There is a big difference for some other guys when it comes to getting closer to arbitration and free agency. A shortened season would still count as a full one for players like Alex Dickerson, Mike Yastrzemski and Mauricio Dubon, who were not on Opening Day rosters last year. 

Under Farhan Zaidi, the Giants have mostly sat out free agency. But they're close to getting their books in order, and they should be in a nice position to jump in on big names now that there's a guarantee the 2020 free agent class will still exist. With Mission Rock and other side projects, the Giants are better positioned than most other teams to come out of this season with money to spend. 

--- The draft could be as short as five rounds, per ESPN's Passan, and the internationightal signing period could be pushed back to 2021. The 2021 draft could also be shortened to 20 rounds. 

The MLBPA represents players on 40-man rosters, not minor leaguers or amateurs, so there was little reason for them to fight over the draft when they were getting small wins elsewhere, like an advance on salaries. The end result m get the owners closer to eliminating some minor league teams, a goal this past offseason. It also will save them a few million in draft bonuses.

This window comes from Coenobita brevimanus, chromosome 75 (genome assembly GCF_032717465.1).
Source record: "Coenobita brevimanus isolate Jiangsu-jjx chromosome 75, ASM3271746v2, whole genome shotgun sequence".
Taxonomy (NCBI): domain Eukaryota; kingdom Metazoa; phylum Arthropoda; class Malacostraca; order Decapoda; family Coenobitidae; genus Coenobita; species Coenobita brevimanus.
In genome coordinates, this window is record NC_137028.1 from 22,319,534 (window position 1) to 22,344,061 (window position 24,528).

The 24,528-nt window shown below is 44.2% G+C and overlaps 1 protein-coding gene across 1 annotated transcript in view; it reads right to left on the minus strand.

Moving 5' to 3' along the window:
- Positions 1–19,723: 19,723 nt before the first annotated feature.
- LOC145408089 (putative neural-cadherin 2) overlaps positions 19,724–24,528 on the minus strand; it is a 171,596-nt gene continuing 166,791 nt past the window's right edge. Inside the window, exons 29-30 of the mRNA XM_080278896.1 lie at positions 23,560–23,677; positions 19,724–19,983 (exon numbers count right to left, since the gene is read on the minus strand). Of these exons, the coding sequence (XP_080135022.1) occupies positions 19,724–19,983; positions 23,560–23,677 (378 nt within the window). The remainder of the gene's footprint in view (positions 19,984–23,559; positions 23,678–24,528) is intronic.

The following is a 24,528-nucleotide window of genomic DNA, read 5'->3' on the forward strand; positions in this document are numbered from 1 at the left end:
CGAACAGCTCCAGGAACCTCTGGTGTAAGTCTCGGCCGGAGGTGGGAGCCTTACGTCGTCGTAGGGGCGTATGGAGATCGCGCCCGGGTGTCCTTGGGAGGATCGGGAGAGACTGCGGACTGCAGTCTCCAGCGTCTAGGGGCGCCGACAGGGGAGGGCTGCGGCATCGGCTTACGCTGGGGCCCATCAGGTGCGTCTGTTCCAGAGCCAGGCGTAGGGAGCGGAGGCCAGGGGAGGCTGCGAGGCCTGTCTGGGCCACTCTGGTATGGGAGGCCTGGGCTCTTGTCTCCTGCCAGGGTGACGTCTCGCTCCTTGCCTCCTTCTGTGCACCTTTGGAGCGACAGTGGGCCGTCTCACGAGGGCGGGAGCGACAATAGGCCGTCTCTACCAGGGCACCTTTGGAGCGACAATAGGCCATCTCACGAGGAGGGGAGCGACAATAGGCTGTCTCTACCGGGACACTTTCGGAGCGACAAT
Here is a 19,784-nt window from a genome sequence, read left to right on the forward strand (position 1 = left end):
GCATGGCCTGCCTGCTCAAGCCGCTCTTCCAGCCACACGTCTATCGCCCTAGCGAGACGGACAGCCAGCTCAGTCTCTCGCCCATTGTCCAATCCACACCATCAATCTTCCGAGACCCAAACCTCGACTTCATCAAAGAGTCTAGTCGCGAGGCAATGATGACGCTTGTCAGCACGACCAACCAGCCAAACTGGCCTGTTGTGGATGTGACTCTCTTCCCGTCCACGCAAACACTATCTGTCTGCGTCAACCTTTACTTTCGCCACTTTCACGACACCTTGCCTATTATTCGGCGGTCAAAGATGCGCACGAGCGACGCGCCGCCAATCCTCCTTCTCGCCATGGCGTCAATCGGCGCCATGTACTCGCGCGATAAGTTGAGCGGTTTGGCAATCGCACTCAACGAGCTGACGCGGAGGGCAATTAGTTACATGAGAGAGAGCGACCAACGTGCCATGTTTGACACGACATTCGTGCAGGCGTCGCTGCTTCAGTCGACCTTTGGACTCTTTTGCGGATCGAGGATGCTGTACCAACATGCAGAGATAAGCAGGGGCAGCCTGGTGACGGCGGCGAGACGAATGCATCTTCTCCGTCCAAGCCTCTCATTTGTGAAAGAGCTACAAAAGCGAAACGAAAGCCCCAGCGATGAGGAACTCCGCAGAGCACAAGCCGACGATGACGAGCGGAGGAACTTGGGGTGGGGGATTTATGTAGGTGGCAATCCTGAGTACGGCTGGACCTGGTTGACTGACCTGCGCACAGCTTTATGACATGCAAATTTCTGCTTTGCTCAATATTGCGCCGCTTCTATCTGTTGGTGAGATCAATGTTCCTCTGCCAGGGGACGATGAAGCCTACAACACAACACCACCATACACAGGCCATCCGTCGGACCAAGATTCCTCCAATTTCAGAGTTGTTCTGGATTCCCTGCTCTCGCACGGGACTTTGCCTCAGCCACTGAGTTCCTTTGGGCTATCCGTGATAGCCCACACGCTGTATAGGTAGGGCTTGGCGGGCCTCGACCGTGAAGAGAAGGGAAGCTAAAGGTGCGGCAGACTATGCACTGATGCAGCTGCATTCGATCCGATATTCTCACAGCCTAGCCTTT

This is going to have a huge impact on the college game and junior colleges, and it's probably a big bummer for Giants scouts. Team officials believe they're a couple more good drafts away from being truly competitive, and shortened drafts in 2020 and 2021 would certainly make it harder to add talent to a system that is much improved but still needs it. 

The Giants have gone all-in on player development and are counting on finding some diamonds in the rough. Take, for example, Sean Roby. He was a 12th-round draft pick out Arizona Western College in 2018 and after a solid 2019 year he got seven spring at-bats this year, picking up five hits and six RBI. Those are the types of players the Giants are hoping to get into their system and develop every year. 

A five-round draft would still get some high-end talent into every system, but a lot of players would miss out on taking a shot at their dream. Dubon was a 26th-round pick. Yastrzemski went in the 14th round. Tyler Rogers was picked in the 10th round. A lot of amateurs will be left on the outside. 

[RELATED: How Dubon is staying ready]

--- The agreement was necessary to iron out some financial details as both sides seek further clarity on what comes next. At some point they'll need to figure out what spring training looks like, how much they'll expand rosters, if there will be an All-Star break, how many doubleheaders they can play, how late a shortened season can go, and much more. 

But the league, like the rest of society, is on hold: